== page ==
People who have never set up their own Web 2.0 applications don't know how easy it is to do. (I'd like to tell them that if I can do it anybody can do it but that might weaken my pitch to do work for them. LOL!!)
In reality, however, WYSIWYG has made it very easy to develop personal web tools. It has made it very easy to publish to the web. I suspect many readers of this blog know that WYSIWYG is an acronym for "What you see is what you get." If you haven't thought about WYSIWYG think of a word processing tool, such as Microsoft Word. You don't have to use code to tell the word processor what to do. You just point and click and you can easily see what your text looks like - because it appears the way that it will look after you print it or email it to somebody else to see.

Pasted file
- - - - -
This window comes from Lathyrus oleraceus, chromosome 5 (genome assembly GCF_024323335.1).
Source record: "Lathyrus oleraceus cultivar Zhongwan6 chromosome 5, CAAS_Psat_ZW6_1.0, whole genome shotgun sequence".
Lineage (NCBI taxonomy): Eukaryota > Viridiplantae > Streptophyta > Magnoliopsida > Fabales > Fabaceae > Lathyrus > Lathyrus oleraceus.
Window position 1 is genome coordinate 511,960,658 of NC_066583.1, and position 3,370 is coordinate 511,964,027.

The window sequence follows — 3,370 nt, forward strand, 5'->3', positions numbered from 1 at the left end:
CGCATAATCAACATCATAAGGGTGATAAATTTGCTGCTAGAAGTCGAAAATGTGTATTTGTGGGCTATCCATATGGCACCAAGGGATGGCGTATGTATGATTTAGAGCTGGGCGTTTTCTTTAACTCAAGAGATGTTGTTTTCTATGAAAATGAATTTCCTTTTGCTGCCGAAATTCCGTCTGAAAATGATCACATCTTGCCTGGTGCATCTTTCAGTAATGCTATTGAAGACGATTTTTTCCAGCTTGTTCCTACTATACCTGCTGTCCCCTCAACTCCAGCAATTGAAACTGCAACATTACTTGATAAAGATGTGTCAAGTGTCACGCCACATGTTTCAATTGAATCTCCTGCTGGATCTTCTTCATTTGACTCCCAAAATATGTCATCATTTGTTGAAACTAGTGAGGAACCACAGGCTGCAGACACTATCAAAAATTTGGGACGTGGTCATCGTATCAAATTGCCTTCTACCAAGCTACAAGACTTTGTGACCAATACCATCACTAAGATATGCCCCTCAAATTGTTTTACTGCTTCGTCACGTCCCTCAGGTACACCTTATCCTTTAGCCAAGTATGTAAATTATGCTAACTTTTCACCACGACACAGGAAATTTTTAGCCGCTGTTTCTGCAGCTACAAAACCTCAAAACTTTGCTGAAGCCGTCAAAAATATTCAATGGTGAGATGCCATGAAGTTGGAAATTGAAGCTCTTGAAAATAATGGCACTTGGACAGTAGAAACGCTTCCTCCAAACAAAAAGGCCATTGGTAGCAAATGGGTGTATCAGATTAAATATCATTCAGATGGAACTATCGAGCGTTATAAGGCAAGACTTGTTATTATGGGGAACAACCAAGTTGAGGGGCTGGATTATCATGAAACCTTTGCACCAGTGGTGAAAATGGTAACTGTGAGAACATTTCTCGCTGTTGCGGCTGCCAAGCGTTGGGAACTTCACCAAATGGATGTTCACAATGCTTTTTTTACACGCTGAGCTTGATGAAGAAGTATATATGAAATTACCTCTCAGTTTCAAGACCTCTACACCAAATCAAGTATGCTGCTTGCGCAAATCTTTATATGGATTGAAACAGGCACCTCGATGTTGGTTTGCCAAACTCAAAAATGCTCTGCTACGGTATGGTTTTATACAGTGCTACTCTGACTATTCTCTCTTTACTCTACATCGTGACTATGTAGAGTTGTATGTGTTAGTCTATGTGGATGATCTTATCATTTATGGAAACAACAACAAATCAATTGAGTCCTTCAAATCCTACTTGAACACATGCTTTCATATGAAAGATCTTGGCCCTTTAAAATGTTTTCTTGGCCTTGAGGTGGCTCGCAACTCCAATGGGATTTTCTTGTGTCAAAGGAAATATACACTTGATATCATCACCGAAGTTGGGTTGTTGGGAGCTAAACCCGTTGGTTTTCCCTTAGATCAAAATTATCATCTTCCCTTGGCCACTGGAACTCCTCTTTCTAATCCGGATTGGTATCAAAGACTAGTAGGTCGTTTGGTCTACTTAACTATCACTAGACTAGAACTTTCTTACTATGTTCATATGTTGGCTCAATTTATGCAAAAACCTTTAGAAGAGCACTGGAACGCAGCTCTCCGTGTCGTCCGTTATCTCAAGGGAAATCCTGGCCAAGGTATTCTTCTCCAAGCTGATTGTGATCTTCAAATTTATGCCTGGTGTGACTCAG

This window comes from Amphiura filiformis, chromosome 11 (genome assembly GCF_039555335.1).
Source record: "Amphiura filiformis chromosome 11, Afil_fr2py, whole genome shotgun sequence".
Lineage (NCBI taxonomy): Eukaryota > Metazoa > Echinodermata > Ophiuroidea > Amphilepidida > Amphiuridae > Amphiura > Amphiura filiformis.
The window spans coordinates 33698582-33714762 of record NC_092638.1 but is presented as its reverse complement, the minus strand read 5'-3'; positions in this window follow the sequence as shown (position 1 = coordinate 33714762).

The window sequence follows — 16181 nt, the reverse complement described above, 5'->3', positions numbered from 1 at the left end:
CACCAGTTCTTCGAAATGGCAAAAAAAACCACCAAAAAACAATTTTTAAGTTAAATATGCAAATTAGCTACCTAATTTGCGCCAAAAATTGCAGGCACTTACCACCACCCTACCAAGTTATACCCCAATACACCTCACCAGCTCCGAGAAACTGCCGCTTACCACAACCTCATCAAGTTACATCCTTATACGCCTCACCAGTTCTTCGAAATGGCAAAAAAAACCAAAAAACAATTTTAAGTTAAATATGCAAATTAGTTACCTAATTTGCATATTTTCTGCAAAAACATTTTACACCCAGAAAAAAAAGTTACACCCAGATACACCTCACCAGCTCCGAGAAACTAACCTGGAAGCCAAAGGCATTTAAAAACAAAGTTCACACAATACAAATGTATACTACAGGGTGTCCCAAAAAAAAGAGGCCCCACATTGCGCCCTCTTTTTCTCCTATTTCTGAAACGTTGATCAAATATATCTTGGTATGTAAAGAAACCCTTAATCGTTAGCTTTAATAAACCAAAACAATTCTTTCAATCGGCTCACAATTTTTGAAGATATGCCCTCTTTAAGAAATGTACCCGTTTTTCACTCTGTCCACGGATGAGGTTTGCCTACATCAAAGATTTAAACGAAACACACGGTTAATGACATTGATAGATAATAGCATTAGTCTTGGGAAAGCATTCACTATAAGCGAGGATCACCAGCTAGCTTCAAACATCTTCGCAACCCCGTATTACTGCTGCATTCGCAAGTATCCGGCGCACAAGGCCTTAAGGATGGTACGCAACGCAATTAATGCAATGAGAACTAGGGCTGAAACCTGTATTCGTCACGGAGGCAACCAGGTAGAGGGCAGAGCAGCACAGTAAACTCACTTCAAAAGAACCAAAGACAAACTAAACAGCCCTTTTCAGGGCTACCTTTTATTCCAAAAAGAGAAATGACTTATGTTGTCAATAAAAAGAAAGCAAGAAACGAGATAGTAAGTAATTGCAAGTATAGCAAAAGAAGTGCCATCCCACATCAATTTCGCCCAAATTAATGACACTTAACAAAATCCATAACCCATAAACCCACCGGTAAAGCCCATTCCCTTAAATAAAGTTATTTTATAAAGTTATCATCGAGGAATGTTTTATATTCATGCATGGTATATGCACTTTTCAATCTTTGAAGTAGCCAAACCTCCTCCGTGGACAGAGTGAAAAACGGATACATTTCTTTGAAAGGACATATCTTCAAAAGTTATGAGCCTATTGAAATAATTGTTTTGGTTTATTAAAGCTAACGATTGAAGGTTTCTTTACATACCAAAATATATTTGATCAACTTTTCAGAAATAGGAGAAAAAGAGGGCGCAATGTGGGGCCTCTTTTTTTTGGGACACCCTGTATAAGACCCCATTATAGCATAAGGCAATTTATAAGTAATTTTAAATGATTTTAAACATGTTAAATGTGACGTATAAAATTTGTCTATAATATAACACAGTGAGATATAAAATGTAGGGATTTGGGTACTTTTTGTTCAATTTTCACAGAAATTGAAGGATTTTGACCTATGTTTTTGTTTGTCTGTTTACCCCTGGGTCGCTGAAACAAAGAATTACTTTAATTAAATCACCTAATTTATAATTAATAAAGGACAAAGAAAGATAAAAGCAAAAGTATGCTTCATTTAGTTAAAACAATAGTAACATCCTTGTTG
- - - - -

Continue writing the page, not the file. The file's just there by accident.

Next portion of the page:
The second great characteristic about many web applications is that they are free. Anybody, for example, can set up their own blog on Google's blogger. Word press also makes a blogging platform available for free.
If I could make just one suggestion to educational publishers in this blog post, I would recommend thinking about ways to challenge students to take advantage of free web resources. The applications are available for free. However, publishers could earn significant revenue by selling educational resources that require students to use these applications. Just think: "100 Blogging Activities to Improve Writing."
Just a thought!!